Strictly speaking, it is not the fault of Lenovo that I am sitting here, some two hours later, attempting to salvage my over-30-gigabyte Lightroom library while wondering if I am going to be able to recover anything else from the HDD of my former Y510p. I would argue that it is Lenovo’s fault that I even bought (two; one for me and one for the Purrito) of the damn pieces of junk before we came over here on the sole basis of my love for my T60p which, to my knowledge, is still pulling email duty at my mother’s house some eight years after I bought it (and five after I gifted it to her).
Lenovo did not make me drop the computer, but it did give it a wifi card that connects when it wants to. It provided m2 ssds that never worked. It provided a screen that flickered for no apparent reason. It provided two batteries (one for each laptop) that dies within 11 months of having purchased the computers (under completely different usage profiles).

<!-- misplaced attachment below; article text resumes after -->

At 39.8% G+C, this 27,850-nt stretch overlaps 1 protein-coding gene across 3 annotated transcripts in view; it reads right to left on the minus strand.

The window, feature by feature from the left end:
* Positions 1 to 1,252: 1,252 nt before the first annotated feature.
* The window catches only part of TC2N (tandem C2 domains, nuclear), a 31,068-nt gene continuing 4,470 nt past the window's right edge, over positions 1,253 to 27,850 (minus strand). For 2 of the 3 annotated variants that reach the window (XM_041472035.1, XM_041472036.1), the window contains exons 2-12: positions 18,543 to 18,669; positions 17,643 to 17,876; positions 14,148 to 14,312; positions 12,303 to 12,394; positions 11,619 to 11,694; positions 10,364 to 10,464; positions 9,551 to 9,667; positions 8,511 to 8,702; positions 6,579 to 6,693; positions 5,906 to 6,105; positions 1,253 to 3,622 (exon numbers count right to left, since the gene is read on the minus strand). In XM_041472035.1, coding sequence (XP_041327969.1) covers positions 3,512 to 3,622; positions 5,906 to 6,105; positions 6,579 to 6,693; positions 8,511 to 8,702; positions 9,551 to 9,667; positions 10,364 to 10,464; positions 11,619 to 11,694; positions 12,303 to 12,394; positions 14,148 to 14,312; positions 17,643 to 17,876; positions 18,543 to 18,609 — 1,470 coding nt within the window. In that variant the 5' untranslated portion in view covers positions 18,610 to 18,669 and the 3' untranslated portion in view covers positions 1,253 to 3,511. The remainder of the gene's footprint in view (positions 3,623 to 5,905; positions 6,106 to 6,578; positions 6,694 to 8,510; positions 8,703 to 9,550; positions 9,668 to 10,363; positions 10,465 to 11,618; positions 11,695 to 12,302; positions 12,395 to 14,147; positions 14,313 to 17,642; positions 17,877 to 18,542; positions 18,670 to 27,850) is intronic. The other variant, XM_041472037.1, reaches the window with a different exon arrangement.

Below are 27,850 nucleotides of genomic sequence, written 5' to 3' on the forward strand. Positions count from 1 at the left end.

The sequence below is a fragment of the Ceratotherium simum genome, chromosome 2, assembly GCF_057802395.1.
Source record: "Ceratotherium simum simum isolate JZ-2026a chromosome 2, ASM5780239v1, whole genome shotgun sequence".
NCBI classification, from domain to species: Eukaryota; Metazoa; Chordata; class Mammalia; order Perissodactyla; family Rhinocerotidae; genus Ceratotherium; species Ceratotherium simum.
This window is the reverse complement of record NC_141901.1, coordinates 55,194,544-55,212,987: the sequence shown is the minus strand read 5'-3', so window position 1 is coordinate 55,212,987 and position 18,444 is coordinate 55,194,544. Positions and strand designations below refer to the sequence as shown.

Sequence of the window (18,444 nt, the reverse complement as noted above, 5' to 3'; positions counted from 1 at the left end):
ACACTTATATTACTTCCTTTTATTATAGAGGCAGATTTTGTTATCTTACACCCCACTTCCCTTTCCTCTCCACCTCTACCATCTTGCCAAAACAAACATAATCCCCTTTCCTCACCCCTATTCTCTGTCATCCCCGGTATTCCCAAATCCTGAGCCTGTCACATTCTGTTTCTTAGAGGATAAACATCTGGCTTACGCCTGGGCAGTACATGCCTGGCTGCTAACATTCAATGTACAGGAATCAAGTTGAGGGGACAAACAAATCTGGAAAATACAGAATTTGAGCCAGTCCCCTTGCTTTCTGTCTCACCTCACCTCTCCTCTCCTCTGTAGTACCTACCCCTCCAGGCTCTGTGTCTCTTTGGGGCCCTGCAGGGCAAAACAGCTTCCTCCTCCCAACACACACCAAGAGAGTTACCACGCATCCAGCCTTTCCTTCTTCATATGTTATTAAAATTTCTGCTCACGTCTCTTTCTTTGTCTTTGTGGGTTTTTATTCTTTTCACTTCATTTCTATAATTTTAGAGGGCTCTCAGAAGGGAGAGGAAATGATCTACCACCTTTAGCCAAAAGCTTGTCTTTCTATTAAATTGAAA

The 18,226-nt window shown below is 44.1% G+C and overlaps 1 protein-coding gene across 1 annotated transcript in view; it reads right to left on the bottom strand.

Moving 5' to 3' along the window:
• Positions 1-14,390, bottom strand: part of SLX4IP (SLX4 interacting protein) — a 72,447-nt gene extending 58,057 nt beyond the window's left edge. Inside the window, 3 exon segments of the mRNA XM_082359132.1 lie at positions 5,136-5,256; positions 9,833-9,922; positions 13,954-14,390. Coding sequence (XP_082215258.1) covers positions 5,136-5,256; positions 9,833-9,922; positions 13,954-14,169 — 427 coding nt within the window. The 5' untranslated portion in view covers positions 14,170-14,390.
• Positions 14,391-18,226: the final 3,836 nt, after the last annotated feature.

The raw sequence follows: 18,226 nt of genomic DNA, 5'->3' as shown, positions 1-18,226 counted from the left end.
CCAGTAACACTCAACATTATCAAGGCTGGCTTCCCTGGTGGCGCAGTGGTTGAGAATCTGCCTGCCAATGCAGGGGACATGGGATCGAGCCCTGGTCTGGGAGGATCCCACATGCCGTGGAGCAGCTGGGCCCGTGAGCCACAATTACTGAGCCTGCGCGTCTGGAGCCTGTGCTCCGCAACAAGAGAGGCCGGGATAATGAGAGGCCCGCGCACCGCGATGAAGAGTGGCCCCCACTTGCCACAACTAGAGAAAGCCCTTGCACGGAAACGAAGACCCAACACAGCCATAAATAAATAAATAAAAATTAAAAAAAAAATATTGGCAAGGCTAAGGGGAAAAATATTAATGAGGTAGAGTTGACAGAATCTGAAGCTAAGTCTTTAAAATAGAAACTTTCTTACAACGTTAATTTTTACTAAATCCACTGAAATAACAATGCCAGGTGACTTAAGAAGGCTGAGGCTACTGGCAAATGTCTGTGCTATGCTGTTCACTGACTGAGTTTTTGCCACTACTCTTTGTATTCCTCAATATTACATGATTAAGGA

Most of the time I roll my eyes when a given product or manufacturer “used to do it right,” but IBM, you seriously suck for having sold your hardware division to Lenovo. These things used to be legendary (and who gives a fuck about a company whose only mindshare comes from derpy ads for consulting services in Wired, a magazine that I don’t know why I read anymore (hypocrisy alert: Wired used to be so much better).
So to hell with you Lenovo, and to hell with this Y510p. It was an ignominious end; it slipped out of my hand while I was trying to find somewhere in the room where it would be willing to connect to the router.
Enjoy the industrial recycling shredder, you useless pile of junk.